Mean
10.2/6.8/4.2 149.8 14.4
10/7/4 149.8 14.4

Median
11/7/3 145 13.2

Standard Deviation
3.3/1.9/2.2 63.9 2.6

Let’s look the overall Atlantic Hurricane Season statistics from 1870 to 2012.

Hurricane Season Average (1870-2012)
Mean
9.5/5.5/2.1 92.1 9.7
10/6/2/ 92.1 9.7

Median
9/5/2 84.0 9.1

Standard Deviation
4.1/2.6/1.7 54.0 4.2

The analog years about average number of storms as it is within standard deviation. However, major hurricane, ACE, and ACE/Storm are above average. The analog years 1961 and 2004 have some of the highest ACE on record for the Atlantic basin. This shows it is not number of storms that makes it active, it is how many long lived, hurricanes, and major hurricanes are in a season.

This season may not see as many named storms from 2010 to 2012, but they could be powerful and long lived. Since some of the analog seasons started late like 1961 and 2004, while 1952 had an early start in February. The 2013 season could start late, but I think it will start in June.

However, since 2010, there have been 19 named storms due to the use of satellites. My thinking is the 2013 Atlantic Hurricane Season could have more named storms than in the analog years.

What is my prediction for this season?
14 to 20 named storms, likely 16 named storms
7 to 10 hurricanes, likely 9 hurricanes
3 to 6 major hurricanes with 5 major hurricanes
ACE is 170 to 230 with ACE likely of 180 to 220.

I think the 2013 Atlantic Hurricane Season is going to have 16 named storms, 9 hurricanes, and 5 major hurricanes with ACE of 200. This could be a very active season ahead. The number is subject to change at a later date. I do not expect any El Nino or La Nina to develop at this time. I think this season will most likely be a Neutral ENSO season because of cool PDO, which inhibits any potential El Nino development. This is on top of a warm AMO phase we are in, which started in 1995. Most forecast models show Neutral ENSO, neither La Nina or El Nino.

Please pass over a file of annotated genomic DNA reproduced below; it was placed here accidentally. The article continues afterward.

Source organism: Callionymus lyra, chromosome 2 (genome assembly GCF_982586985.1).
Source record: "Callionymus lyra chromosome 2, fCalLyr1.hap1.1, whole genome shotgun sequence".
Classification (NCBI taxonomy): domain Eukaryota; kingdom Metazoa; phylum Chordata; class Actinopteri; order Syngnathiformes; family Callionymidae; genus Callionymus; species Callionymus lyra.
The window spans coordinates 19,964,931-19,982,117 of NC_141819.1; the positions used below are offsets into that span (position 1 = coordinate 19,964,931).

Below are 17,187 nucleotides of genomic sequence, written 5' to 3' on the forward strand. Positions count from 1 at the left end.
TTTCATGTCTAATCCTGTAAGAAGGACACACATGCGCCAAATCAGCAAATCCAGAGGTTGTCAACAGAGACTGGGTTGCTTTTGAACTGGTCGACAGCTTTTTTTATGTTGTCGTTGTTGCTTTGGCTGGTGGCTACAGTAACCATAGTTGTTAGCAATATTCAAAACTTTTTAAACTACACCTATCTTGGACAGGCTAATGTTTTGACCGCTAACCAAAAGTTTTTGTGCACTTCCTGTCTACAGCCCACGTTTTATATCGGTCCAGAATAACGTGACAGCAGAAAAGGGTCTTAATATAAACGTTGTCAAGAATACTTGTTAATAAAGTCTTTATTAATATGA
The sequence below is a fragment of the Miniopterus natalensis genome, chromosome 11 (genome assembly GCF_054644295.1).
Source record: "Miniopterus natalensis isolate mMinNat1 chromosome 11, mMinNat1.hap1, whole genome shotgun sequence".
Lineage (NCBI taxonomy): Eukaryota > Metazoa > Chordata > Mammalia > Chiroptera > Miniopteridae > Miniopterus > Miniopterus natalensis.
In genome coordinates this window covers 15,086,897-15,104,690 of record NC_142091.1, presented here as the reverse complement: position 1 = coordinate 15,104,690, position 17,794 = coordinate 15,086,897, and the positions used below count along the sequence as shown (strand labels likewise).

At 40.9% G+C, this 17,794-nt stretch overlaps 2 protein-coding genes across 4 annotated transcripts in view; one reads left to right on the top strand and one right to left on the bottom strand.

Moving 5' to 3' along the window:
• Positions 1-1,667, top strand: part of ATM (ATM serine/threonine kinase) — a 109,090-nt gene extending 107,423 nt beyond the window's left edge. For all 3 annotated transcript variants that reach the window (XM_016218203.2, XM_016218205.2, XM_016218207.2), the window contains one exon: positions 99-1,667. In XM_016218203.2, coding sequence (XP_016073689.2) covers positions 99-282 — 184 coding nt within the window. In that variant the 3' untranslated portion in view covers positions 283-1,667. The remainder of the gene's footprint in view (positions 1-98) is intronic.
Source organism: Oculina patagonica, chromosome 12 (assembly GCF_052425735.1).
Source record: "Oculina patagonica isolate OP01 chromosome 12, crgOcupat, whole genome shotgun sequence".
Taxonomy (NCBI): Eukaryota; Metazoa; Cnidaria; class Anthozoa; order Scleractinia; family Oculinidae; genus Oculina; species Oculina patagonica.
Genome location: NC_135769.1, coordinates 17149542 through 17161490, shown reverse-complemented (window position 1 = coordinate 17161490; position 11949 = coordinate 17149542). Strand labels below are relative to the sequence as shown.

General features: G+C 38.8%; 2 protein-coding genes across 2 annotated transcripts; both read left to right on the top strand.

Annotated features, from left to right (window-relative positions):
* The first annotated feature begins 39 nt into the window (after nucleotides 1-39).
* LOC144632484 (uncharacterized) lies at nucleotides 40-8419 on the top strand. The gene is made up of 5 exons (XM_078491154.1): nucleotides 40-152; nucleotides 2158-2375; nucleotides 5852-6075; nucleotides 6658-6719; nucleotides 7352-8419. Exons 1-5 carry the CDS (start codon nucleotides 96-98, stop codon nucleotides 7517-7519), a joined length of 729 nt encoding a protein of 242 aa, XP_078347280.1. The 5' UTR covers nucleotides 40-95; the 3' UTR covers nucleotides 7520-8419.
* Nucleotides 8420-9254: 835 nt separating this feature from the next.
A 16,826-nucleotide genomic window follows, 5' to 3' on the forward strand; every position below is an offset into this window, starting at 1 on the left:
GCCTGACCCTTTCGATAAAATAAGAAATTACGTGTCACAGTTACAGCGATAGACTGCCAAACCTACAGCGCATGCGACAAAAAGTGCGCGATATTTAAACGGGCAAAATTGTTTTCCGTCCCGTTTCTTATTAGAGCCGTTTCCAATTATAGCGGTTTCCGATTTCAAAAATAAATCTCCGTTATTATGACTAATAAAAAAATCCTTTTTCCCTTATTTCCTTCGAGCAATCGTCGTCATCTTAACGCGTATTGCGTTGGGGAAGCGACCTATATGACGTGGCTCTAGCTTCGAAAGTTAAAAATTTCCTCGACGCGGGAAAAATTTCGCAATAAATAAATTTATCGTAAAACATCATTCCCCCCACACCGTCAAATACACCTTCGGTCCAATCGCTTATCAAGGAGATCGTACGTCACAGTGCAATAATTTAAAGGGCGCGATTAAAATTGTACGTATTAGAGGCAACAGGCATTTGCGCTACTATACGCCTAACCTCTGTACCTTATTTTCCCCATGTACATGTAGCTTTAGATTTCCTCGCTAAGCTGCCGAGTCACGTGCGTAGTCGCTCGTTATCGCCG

Let’s see how my May 2012 hurricane forecast compare to the actual 2012 season.

9 to 12 named storms, likely 11 named storms
3 to 6 hurricanes, likely 5 hurricanes
1 to 3 major hurricanes with 2 major hurricanes
ACE is 75 to 100 with ACE likely of 75 to 90.

2012 Actual Number
19 Named Storms
10 Hurricanes
2 Major Hurricanes
133 ACE

I was off with the number of storms, hurricanes, and ACE. One can call it a bust. However, I was right with the number of major hurricanes as there were two (Michael and Sandy). The reason I made the lower than normal 2012 hurricane season forecast is that I was expecting El Nino to develop, in which many forecast models forecasted. El Nino never developed in 2012 due to a unusually cool PDO in the Fall of 2012. The 2012 Atlantic Hurricane Season was largely Neutral phase of ENSO, which allowed a more active season.

Regardless of how many storms form and how late it starts, I think no one is going to be safe and there could be multiple major hurricanes making landfall. This could end the drought of major hurricanes making landfall on America, which started after Wilma in 2005. Again, it only takes one to be a devastating season, like in 1983 with Alicia, 1992 with Andrew, or 2012 with Sandy.